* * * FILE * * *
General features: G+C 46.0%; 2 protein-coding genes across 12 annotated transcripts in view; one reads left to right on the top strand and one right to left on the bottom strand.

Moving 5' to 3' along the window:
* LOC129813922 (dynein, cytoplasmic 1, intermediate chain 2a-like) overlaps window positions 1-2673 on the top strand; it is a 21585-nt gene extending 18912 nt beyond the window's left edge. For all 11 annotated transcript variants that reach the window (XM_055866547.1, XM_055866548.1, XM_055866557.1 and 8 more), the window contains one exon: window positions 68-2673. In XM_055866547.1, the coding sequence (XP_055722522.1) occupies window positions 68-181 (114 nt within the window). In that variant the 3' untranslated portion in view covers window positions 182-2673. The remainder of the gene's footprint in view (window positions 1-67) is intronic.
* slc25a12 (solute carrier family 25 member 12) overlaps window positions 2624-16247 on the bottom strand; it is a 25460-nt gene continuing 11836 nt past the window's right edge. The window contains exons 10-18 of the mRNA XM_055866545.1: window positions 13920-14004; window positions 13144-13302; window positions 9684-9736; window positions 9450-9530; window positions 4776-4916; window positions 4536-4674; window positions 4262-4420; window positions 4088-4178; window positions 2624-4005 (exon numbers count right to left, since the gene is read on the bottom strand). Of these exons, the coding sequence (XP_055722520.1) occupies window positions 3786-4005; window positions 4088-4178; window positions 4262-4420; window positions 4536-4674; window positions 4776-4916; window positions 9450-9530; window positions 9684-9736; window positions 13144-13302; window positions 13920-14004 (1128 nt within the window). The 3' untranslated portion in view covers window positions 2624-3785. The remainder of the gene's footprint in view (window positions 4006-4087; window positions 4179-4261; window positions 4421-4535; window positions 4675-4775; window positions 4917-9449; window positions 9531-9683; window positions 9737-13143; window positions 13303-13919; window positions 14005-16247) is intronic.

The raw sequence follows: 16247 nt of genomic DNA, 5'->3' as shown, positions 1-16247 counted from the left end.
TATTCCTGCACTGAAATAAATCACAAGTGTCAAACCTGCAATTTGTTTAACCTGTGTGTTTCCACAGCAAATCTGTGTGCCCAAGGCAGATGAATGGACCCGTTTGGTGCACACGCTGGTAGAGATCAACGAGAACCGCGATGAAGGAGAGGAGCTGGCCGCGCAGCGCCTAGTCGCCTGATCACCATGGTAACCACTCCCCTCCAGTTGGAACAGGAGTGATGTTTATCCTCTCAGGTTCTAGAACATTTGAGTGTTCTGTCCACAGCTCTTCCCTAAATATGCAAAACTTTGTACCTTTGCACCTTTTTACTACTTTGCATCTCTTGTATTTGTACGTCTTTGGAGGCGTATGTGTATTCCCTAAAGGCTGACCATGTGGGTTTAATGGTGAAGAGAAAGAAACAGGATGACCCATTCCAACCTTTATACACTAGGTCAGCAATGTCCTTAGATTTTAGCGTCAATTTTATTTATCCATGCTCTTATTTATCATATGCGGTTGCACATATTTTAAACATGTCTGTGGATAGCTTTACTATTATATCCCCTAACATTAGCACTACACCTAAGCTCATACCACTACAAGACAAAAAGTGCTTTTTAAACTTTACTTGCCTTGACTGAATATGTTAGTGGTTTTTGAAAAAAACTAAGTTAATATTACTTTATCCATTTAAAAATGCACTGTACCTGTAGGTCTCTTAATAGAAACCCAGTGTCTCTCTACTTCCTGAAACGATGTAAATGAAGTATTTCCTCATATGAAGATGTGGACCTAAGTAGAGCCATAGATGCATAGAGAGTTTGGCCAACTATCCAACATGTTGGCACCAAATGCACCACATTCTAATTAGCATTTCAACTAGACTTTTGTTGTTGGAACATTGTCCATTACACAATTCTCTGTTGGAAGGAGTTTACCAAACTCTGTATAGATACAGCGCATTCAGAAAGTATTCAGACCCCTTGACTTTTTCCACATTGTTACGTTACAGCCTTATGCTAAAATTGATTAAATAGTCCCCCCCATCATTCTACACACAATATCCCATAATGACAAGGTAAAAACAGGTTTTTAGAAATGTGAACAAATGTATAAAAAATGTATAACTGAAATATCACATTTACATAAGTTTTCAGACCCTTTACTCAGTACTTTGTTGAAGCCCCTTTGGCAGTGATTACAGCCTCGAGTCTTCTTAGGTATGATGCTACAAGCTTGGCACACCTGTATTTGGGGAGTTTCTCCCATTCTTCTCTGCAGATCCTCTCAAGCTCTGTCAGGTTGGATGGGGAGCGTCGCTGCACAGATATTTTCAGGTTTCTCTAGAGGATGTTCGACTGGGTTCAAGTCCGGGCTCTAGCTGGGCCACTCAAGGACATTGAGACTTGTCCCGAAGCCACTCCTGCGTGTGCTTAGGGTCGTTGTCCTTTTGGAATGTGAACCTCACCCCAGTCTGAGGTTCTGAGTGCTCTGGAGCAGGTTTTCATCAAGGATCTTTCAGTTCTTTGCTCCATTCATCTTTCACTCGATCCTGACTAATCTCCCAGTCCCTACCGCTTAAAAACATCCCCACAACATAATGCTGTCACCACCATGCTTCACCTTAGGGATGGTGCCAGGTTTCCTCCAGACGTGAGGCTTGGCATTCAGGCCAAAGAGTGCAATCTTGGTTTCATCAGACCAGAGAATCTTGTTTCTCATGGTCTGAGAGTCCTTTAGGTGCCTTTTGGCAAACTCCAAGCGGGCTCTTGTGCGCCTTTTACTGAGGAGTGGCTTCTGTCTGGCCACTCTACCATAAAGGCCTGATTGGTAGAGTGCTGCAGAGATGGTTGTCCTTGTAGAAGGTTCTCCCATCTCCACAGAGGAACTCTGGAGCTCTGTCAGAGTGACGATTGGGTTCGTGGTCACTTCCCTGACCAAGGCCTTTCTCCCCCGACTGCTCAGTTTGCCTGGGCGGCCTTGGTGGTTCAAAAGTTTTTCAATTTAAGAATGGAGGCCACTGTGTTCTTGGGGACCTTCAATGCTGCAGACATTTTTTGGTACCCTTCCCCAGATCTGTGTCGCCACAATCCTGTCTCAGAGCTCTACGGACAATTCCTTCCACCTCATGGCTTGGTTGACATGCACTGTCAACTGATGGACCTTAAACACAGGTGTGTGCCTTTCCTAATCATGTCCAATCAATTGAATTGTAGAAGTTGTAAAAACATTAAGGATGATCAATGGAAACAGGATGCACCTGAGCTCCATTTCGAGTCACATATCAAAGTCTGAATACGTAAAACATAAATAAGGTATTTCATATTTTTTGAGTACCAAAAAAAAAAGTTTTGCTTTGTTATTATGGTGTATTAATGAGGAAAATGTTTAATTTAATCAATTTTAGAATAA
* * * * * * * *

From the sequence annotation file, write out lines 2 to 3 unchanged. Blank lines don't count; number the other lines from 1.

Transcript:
Moving 5' to 3' along the window:
* LOC129813922 (dynein, cytoplasmic 1, intermediate chain 2a-like) overlaps window positions 1-2673 on the top strand; it is a 21585-nt gene extending 18912 nt beyond the window's left edge. For all 11 annotated transcript variants that reach the window (XM_055866547.1, XM_055866548.1, XM_055866557.1 and 8 more), the window contains one exon: window positions 68-2673. In XM_055866547.1, the coding sequence (XP_055722522.1) occupies window positions 68-181 (114 nt within the window). In that variant the 3' untranslated portion in view covers window positions 182-2673. The remainder of the gene's footprint in view (window positions 1-67) is intronic.